You’ll probably never figure it out, but that’s what makes it all so entertaining.

My Eating Disorder Does Not Define Me


By Rachael Whitlock

Since the 1990s, clinical eating disorders have been on the rise, with national surveys estimating that nearly 30 million people in America will struggle with an eating disorder at some point in their lives (National Eating Disorder Association). Although many are unaware, I am one of these people. Contrary to popular belief, these diseases are not reserved for teenage girls that wish to look like models. Anyone can suffer from an eating disorder, regardless of age, race, gender, or sexual orientation. Eating disorders are not a choice or a diet plan, but are serious illnesses that, if left untreated, can cause devastating physical and emotional consequences. For many, eating disorders serve as coping mechanisms, safety blankets, and identities. For me, eating was about control and simplicity. My eating disorder is called bulimia nervosa, and, although I am recovering, the consequences of my illness still afflict me every day.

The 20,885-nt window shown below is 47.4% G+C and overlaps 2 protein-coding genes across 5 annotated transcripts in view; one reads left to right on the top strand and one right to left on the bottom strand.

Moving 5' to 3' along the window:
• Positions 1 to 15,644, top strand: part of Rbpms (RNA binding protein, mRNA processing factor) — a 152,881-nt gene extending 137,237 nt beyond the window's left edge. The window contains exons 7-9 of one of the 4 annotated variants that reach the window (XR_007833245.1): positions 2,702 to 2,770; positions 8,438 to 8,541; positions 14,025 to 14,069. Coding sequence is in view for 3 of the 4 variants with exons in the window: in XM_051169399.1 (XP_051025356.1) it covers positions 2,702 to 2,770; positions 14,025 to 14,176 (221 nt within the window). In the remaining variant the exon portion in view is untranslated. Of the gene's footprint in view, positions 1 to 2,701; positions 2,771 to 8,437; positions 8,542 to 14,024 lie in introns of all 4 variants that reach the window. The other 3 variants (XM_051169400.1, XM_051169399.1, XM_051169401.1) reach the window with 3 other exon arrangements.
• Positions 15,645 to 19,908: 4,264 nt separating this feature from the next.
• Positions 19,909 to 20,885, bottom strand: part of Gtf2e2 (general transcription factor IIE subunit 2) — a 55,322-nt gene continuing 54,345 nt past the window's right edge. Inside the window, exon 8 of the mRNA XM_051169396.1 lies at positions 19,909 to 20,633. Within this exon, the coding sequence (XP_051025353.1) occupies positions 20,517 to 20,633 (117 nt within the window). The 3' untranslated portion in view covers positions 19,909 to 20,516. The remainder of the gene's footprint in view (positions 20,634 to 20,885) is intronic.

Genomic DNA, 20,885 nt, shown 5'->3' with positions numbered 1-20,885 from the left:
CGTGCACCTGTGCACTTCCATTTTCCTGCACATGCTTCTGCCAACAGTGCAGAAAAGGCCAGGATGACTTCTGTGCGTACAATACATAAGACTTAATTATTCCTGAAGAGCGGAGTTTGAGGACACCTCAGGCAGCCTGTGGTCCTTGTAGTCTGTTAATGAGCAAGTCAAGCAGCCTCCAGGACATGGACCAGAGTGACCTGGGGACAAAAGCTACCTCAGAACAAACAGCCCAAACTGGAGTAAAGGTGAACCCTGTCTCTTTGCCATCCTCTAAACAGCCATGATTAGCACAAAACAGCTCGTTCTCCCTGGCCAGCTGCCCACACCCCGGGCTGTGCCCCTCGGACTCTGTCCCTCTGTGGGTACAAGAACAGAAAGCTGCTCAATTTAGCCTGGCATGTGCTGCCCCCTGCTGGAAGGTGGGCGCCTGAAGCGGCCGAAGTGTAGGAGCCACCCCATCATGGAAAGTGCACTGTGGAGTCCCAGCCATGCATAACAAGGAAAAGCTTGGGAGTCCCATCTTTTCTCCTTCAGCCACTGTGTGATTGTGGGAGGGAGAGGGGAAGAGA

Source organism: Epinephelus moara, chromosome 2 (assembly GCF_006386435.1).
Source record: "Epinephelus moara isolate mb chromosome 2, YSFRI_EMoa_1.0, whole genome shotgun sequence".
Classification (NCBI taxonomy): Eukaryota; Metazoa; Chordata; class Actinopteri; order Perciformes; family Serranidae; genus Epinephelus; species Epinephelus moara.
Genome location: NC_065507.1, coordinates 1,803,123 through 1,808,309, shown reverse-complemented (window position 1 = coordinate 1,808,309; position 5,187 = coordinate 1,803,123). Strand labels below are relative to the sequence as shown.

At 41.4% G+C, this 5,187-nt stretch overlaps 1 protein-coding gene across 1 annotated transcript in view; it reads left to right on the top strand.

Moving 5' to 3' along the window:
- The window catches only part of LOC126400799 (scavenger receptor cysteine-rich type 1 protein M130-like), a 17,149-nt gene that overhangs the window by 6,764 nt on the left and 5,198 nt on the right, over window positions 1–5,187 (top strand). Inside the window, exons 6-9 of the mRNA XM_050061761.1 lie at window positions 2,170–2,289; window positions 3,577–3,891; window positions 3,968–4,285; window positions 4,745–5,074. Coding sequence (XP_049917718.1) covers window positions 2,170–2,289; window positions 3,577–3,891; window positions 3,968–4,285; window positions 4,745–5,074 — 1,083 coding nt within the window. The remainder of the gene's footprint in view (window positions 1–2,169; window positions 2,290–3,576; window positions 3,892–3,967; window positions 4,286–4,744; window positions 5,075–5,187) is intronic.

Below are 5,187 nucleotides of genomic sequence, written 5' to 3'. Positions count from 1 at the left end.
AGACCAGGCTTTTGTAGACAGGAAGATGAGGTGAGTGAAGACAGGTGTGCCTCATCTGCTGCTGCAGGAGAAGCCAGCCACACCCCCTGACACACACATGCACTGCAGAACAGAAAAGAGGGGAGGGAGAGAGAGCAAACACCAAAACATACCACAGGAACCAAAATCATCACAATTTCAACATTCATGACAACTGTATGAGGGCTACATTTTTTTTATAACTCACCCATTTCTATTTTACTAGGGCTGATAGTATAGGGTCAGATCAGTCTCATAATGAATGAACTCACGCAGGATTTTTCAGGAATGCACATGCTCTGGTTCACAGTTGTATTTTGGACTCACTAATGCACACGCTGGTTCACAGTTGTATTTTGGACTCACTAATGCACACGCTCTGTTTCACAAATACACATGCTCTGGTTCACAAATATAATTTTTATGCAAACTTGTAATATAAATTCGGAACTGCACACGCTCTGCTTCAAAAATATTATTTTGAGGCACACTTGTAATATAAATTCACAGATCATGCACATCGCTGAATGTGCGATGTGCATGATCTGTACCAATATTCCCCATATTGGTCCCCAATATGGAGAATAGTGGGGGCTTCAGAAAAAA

My eating disorder first surfaced when I was fourteen years old. At that time, my family had just moved, I was starting at a new school, and my social anxiety soared. I had no friends, struggled in classes, and my self-esteem quickly plummeted.  Soon, I began altering my eating habits to cope with my anxieties. I restricted food during the day until I was starving, and binged later on whatever food I could find. The loss of control during binges brought overwhelming feelings of guilt and self-loathing, but these feelings were alleviated by purging, or induced vomiting. My new routine quickly grew into an addiction. For the first year, I denied I had a problem, and allowed myself to believe I was healthy. For me, my eating disorder was the one thing in my life I could control. Bulimia helped me cope with negative feelings, and it became a comfortable habit I refused to acknowledge was harming me.